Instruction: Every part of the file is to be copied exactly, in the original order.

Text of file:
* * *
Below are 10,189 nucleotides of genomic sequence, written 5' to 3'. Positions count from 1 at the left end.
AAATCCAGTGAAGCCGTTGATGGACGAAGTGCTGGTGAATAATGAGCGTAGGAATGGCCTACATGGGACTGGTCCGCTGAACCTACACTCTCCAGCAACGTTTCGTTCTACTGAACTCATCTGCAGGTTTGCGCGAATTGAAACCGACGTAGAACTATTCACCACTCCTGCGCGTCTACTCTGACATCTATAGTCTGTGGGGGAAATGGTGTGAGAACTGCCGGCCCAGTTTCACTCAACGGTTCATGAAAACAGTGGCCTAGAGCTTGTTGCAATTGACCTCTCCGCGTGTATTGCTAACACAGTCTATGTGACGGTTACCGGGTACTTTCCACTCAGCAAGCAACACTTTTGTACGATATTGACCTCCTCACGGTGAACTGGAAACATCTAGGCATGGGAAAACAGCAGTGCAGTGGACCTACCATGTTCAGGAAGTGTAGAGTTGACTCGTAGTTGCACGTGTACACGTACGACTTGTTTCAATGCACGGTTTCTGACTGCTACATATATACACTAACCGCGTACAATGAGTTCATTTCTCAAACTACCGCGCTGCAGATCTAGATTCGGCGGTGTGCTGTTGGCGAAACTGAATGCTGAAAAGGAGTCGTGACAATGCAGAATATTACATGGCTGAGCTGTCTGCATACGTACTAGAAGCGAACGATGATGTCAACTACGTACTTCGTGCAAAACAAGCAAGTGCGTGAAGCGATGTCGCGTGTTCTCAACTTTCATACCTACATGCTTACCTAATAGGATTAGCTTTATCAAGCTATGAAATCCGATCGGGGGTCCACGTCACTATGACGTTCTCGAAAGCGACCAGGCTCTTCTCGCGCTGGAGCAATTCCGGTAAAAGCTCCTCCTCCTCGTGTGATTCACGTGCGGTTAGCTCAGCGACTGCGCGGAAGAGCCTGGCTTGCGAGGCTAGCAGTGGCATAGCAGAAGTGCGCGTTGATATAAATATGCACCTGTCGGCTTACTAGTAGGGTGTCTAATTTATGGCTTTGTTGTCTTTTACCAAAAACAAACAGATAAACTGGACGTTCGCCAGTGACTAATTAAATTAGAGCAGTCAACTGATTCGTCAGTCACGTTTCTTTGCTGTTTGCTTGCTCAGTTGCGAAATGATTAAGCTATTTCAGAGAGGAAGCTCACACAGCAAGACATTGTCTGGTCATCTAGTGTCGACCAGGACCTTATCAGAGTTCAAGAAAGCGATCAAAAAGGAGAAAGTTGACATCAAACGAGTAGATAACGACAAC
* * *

Below are 10,189 nucleotides of genomic sequence, written 5' to 3'. Positions count from 1 at the left end.
AAATCCAGTGAAGCCGTTGATGGACGAAGTGCTGGTGAATAATGAGCGTAGGAATGGCCTACATGGGACTGGTCCGCTGAACCTACACTCTCCAGCAACGTTTCGTTCTACTGAACTCATCTGCAGGTTTGCGCGAATTGAAACCGACGTAGAACTATTCACCACTCCTGCGCGTCTACTCTGACATCTATAGTCTGTGGGGGAAATGGTGTGAGAACTGCCGGCCCAGTTTCACTCAACGGTTCATGAAAACAGTGGCCTAGAGCTTGTTGCAATTGACCTCTCCGCGTGTATTGCTAACACAGTCTATGTGACGGTTACCGGGTACTTTCCACTCAGCAAGCAACACTTTTGTACGATATTGACCTCCTCACGGTGAACTGGAAACATCTAGGCATGGGAAAACAGCAGTGCAGTGGACCTACCATGTTCAGGAAGTGTAGAGTTGACTCGTAGTTGCACGTGTACACGTACGACTTGTTTCAATGCACGGTTTCTGACTGCTACATATATACACTAACCGCGTACAATGAGTTCATTTCTCAAACTACCGCGCTGCAGATCTAGATTCGGCGGTGTGCTGTTGGCGAAACTGAATGCTGAAAAGGAGTCGTGACAATGCAGAATATTACATGGCTGAGCTGTCTGCATACGTACTAGAAGCGAACGATGATGTCAACTACGTACTTCGTGCAAAACAAGCAAGTGCGTGAAGCGATGTCGCGTGTTCTCAACTTTCATACCTACATGCTTACCTAATAGGATTAGCTTTATCAAGCTATGAAATCCGATCGGGGGTCCACGTCACTATGACGTTCTCGAAAGCGACCAGGCTCTTCTCGCGCTGGAGCAATTCCGGTAAAAGCTCCTCCTCCTCGTGTGATTCACGTGCGGTTAGCTCAGCGACTGCGCGGAAGAGCCTGGCTTGCGAGGCTAGCAGTGGCATAGCAGAAGTGCGCGTTGATATAAATATGCACCTGTCGGCTTACTAGTAGGGTGTCTAATTTATGGCTTTGTTGTCTTTTACCAAAAACAAACAGATAAACTGGACGTTCGCCAGTGACTAATTAAATTAGAGCAGTCAACTGATTCGTCAGTCACGTTTCTTTGCTGTTTGCTTGCTCAGTTGCGAAATGATTAAGCTATTTCAGAGAGGAAGCTCACACAGCAAGACATTGTCTGGTCATCTAGTGTCGACCAGGACCTTATCAGAGTTCAAGAAAGCGATCAAAAAGGAGAAAGTTGACATCAAACGAGTAGATAACGACAAC